Studland Bay MCZ

Status: Proposed


Site overview

Studland is a shallow, sheltered bay just West of the entrance to Poole Harbour, so is very popular with day-tripper sailors looking for a leisurely day on the water in a beautiful place. Studland is also home to a lush seagrass meadow, providing excellent habitats for of both species of seahorse found in the UK, as well as pipefishes, wrasse, spider crabs, cuttlefish, and juvenile bass, bream and flatfish. Studland is the only known breeding habitat for the spiny seahorse, and provides important nursery habitat for the endangered undulate ray. Native oysters, the Chinese-hat shell (a kind of limpet), hermit crabs and the masked crab are also found here.

Studland was suggested for designation as an MCZ in the second round of MCZ consultations, but met much opposition from local sailors concerned they would lose a historical safe anchorage and much-loved leisure spot. Excessive and insensitive mooring and anchoring in the seagrass can significantly damage to the meadow as anchors dig up the grass by the roots, and mooring chains scour the seabed in the tide. Environmentally-friendly moorings are urgently needed at Studland to ensure that this site can still be enjoyed without damaging the seagrass, the seahorses and the other amazing wildlife found there.

Designation of this Marine Conservation Zone in 2019 should provide long-needed solutions for this fabulous site.

MPA Type

Marine Conservation Zone

Marine Conservation Zones (MCZs) are designated under UK legislation (Marine and Coastal Access Act 2009) and have been established around England, Wales and Northern Ireland to contribute to the UK MPA network protect a range of nationally important marine wildlife, habitats, geology and geomorphology, and can be designated anywhere in English and Welsh territorial and UK offshore waters.

Surface Area

3.97 km2 (1.53 mi.2)


9.31 km (5.79 mi.)

  • Long-snouted seahorse (Hippocampus guttulatus)

    Seahorses are actually bony fish. Instead of scales, seahorses have skin stretched over a series of bony plates, which are visible as rings around the body. This bony armour helps protect them, and there are few animals that eat adult seahorses.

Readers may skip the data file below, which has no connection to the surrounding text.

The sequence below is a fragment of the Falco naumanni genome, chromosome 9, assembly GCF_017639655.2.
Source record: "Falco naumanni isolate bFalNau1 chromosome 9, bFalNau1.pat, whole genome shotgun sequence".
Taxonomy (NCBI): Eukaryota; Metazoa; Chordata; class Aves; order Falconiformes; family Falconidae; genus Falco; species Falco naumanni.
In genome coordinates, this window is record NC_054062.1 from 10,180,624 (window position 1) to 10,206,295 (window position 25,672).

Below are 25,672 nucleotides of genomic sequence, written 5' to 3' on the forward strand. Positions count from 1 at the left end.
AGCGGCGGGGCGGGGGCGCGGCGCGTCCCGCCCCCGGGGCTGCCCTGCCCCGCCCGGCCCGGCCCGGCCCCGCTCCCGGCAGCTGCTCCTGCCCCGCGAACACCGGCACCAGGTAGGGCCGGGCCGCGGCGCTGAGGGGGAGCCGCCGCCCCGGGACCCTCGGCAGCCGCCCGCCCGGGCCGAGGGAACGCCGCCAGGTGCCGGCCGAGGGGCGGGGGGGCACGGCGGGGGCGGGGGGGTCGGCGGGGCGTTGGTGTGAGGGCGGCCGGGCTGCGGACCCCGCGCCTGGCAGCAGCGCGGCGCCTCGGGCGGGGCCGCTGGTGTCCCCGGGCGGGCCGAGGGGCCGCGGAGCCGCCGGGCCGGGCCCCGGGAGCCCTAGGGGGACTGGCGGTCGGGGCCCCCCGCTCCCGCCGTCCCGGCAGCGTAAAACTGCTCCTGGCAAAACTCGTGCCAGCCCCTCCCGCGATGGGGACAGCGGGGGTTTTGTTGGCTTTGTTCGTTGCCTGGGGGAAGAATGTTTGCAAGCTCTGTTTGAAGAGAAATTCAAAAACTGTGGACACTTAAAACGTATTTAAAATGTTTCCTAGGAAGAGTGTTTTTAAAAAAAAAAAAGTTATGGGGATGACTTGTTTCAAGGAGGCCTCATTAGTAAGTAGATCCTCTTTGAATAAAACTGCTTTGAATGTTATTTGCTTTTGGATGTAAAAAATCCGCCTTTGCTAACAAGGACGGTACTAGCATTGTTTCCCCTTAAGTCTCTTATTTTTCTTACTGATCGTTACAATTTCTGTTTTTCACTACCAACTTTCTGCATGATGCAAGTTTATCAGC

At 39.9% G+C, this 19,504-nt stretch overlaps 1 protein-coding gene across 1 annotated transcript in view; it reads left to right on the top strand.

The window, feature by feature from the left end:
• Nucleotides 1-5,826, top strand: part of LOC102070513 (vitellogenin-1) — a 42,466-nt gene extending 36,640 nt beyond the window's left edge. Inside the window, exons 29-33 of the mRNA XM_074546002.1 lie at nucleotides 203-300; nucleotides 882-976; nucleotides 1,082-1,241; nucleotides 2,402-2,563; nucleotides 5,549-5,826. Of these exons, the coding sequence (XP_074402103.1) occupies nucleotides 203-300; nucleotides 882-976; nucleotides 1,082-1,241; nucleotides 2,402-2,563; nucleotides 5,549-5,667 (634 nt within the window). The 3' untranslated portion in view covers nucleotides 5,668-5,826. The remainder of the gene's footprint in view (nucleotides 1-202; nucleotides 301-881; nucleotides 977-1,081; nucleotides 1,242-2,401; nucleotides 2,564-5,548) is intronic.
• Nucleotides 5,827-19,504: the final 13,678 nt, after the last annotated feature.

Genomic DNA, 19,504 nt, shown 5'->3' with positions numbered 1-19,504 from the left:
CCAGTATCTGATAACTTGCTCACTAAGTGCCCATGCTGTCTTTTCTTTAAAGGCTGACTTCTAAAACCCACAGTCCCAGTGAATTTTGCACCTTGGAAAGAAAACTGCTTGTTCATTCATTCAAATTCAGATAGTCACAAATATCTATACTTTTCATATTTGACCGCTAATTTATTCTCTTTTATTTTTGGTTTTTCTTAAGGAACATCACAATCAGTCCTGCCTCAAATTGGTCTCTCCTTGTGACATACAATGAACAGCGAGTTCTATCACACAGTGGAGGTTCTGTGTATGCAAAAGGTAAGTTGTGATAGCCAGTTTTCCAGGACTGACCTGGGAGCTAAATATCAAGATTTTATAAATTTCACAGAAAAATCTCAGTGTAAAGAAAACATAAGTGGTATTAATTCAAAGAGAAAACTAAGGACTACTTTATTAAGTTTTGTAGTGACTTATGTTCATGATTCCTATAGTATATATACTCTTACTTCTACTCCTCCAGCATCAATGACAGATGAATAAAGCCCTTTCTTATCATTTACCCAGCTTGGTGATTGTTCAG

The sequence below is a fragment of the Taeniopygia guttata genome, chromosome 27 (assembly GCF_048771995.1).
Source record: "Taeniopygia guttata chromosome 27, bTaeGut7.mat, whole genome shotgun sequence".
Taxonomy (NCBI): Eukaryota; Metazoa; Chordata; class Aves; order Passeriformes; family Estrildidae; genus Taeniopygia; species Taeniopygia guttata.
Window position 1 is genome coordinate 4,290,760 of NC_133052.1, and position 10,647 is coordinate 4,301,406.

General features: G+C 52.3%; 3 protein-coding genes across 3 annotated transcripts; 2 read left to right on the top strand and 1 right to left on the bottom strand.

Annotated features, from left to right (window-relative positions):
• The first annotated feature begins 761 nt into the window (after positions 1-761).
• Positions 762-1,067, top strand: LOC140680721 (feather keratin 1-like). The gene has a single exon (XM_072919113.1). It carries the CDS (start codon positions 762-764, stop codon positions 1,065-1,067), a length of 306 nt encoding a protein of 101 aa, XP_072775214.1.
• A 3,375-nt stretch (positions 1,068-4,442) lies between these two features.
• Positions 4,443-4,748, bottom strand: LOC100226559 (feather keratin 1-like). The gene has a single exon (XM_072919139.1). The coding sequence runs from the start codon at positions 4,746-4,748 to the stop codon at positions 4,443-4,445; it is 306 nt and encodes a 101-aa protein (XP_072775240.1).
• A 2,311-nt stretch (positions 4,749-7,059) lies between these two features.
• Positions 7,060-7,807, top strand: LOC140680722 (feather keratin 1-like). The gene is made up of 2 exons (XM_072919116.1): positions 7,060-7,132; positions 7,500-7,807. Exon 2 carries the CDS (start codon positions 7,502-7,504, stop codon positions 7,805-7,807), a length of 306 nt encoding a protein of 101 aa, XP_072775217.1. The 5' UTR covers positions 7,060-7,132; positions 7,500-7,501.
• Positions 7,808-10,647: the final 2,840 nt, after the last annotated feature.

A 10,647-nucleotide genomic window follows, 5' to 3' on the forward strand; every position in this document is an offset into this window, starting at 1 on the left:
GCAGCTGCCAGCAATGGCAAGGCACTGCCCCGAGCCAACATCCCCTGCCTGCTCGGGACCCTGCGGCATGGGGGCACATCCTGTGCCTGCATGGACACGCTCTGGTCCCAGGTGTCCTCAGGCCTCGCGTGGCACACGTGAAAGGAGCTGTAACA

• Subtidal sand

    Sandy seascapes that can seem a bit like deserts, but can be full of life. Flat fish and sand eels camouflaged on the surface of the sand,worms and bivalves (with their paired, hinged shells) all live in places like these.

  • Subtidal coarse sediment

    Undersea beds of coarse sand, gravel and shingle. Most of the animals that live here, like bristleworms, sand mason worms, small shrimp-like animals, burrowing anemones, carpet shell clams and venus cockles, are found buried in the seabed – the safest pl

  • Seagrass beds

    Seagrasses (also known, for their long thin leaves, as eel grass) are grass-like flowering plants with dark green, long, narrow, ribbon-shaped leaves. They are one of the very few groups of flowering plants that live in the sea.

  • Intertidal coarse sediment

    Where small rocks, pebbles, and gravel, sometimes mixed with coarse sand are sometimes covered by the tide. While it may not look like much lives there - there are animals specially adapted to live in the moist spaces between the shingle and gravel.

Seasearch Logo

Partners at Dorset Seasearch have conducted targeted surveys here over the years since the site was recommended for designation as a marine protected area. Divers have worked to try and better understand the extent and status of the seagrass beds.

Learn more about Seasearch

Did you know?…

Over 170 parliamentarians from across the political spectrum signed up to our Marine Charter calling for a network of ‘marine protected areas’ in UK Seas

An area over 9 times the size of Wales is now in marine protected areas in the UK, but less than 1% is considered by MCS scientists to be well managed

To the shelf limits, Scotland has 61% of UK waters, of which 23% are now in existing or new ‘marine protected areas’